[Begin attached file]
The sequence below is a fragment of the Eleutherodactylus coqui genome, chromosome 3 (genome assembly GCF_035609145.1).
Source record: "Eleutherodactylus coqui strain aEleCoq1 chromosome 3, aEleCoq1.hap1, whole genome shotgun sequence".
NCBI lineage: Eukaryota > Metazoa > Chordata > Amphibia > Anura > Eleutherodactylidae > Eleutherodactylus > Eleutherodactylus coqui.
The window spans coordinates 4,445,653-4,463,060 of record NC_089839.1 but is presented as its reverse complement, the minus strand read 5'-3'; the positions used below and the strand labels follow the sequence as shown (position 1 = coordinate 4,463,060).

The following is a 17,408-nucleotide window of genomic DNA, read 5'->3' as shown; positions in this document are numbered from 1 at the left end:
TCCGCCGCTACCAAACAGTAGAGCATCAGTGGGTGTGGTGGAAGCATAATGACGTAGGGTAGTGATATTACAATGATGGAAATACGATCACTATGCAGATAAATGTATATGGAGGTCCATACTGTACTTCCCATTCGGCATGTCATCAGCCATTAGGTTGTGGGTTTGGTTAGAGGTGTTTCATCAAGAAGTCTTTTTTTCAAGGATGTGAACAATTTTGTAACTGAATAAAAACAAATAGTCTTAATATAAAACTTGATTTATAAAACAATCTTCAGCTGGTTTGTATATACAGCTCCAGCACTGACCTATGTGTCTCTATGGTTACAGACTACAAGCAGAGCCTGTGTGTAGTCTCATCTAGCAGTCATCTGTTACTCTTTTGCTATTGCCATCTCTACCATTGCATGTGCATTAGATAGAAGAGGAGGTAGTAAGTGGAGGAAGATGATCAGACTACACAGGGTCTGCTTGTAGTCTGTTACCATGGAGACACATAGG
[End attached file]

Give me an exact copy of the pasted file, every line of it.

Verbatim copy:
The sequence below is a fragment of the Eleutherodactylus coqui genome, chromosome 3 (genome assembly GCF_035609145.1).
Source record: "Eleutherodactylus coqui strain aEleCoq1 chromosome 3, aEleCoq1.hap1, whole genome shotgun sequence".
NCBI lineage: Eukaryota > Metazoa > Chordata > Amphibia > Anura > Eleutherodactylidae > Eleutherodactylus > Eleutherodactylus coqui.
The window spans coordinates 4,445,653-4,463,060 of record NC_089839.1 but is presented as its reverse complement, the minus strand read 5'-3'; the positions used below and the strand labels follow the sequence as shown (position 1 = coordinate 4,463,060).

The following is a 17,408-nucleotide window of genomic DNA, read 5'->3' as shown; positions in this document are numbered from 1 at the left end:
TCCGCCGCTACCAAACAGTAGAGCATCAGTGGGTGTGGTGGAAGCATAATGACGTAGGGTAGTGATATTACAATGATGGAAATACGATCACTATGCAGATAAATGTATATGGAGGTCCATACTGTACTTCCCATTCGGCATGTCATCAGCCATTAGGTTGTGGGTTTGGTTAGAGGTGTTTCATCAAGAAGTCTTTTTTTCAAGGATGTGAACAATTTTGTAACTGAATAAAAACAAATAGTCTTAATATAAAACTTGATTTATAAAACAATCTTCAGCTGGTTTGTATATACAGCTCCAGCACTGACCTATGTGTCTCTATGGTTACAGACTACAAGCAGAGCCTGTGTGTAGTCTCATCTAGCAGTCATCTGTTACTCTTTTGCTATTGCCATCTCTACCATTGCATGTGCATTAGATAGAAGAGGAGGTAGTAAGTGGAGGAAGATGATCAGACTACACAGGGTCTGCTTGTAGTCTGTTACCATGGAGACACATAGG